|States with top 10 average yearly per-capita|
expenditure on prescriptions. (The Senior List)
It should come as no surprise that Kentuckians spend so much on prescription medications, since the state ranks at or near the bottom for most health conditions.
The data came from the Kaiser Family Foundation, GoodRx and the National Conference on State Legislatures.
The top 10 states ranged from some of the poorest, where health conditions also tend to be poor, to some of the wealthiest, where ability to pay for more expensive brand-name drugs may be a factor.
Whatever the cause, Americans are spending far more on prescriptions these days than in years past. In 2017, the average American spent $1,025 per year on prescriptions, a 1,000% increase over the average $90 (adjusted for inflation) spent in 1960.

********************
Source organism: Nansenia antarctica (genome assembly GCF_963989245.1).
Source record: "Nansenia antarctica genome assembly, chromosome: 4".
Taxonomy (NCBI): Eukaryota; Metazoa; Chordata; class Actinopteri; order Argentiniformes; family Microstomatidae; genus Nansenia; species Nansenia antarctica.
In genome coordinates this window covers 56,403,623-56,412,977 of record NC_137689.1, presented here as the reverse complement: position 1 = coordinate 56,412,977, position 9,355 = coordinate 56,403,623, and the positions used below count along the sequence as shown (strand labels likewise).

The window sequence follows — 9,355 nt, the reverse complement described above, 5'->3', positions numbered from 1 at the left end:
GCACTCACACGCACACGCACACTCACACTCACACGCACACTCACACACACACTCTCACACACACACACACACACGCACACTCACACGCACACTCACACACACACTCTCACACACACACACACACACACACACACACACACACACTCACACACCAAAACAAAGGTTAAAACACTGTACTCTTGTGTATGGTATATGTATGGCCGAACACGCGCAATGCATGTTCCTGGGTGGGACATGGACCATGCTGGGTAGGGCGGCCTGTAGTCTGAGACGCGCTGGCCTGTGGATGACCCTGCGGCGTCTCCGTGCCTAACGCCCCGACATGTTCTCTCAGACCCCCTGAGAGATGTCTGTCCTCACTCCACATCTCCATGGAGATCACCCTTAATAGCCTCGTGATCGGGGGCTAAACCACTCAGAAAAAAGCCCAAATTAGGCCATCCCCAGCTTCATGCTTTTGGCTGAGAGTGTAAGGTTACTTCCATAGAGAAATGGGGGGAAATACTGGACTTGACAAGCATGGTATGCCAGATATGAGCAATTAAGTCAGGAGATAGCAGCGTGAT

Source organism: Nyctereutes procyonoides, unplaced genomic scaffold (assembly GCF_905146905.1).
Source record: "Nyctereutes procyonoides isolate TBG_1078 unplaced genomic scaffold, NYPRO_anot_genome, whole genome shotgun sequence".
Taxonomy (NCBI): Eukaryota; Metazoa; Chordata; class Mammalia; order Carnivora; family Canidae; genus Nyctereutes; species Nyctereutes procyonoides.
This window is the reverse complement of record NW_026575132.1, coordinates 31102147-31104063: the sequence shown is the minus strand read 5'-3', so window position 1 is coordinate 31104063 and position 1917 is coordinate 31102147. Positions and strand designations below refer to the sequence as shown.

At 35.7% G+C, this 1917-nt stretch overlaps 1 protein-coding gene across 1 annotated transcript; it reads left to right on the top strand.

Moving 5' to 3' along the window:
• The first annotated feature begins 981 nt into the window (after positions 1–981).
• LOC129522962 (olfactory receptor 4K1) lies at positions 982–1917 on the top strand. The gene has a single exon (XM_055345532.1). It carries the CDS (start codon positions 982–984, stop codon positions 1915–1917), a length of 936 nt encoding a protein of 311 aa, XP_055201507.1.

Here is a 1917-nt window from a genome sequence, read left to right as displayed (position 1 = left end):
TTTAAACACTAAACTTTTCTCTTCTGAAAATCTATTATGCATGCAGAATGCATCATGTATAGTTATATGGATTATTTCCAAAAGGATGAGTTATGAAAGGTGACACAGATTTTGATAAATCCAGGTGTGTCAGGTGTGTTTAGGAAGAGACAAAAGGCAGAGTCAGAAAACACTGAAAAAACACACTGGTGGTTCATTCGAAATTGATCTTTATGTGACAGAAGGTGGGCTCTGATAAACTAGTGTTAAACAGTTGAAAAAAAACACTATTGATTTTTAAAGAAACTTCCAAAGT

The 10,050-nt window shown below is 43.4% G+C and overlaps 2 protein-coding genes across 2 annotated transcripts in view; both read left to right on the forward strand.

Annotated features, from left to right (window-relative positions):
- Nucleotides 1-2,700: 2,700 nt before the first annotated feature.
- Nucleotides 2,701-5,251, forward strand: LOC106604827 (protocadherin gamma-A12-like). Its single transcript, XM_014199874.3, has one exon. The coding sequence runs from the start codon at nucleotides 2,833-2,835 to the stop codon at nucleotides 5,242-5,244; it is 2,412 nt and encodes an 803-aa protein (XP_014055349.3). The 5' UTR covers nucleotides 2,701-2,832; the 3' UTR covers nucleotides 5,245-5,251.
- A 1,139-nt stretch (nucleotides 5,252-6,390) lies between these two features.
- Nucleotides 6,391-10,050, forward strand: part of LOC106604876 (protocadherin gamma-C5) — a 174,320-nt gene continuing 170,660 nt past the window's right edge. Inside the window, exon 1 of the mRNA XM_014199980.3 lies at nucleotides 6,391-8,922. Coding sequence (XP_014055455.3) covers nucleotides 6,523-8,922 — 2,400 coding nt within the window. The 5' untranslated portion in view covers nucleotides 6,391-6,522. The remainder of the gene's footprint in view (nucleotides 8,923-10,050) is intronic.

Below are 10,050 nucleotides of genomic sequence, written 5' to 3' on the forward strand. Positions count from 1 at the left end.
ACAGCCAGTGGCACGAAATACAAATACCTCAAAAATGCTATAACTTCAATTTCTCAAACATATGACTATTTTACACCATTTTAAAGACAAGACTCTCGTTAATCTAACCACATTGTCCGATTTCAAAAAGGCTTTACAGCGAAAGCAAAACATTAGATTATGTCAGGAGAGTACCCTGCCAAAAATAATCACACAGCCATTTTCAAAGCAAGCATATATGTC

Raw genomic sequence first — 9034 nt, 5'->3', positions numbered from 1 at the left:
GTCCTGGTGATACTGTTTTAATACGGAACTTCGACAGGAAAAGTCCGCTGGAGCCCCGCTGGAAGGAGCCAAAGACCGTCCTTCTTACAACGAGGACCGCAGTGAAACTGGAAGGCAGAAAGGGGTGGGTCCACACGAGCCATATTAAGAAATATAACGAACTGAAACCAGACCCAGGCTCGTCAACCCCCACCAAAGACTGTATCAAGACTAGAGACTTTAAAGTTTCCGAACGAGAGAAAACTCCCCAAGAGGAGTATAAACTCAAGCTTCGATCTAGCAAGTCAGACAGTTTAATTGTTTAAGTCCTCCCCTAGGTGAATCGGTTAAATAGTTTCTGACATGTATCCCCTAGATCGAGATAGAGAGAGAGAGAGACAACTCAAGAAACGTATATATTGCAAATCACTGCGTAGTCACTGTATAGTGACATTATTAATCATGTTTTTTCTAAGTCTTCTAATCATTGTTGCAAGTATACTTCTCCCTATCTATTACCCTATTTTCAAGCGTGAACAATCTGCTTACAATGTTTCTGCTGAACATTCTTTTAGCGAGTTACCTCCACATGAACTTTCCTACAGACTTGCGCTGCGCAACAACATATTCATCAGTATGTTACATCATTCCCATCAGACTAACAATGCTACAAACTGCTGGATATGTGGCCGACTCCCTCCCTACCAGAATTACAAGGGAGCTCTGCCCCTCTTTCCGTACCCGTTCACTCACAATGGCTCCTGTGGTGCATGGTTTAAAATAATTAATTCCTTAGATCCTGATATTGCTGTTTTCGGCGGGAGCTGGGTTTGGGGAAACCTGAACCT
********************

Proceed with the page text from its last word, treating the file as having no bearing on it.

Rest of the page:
An aging population factors into this: Almost half of Americans take at least one prescription medication, but among seniors it's nearly 90%. Drug costs are taking a financial toll on some; about one in four Americans say they're having a hard time affording their prescriptions.
Part of the problem is that the U.S. pays more for the same drugs than other countries do. A month's supply of the popular blood thinner Humira, for example, costs $882 in Switzerland, $1,362 in the United Kingdom, and $2,669 in the U.S.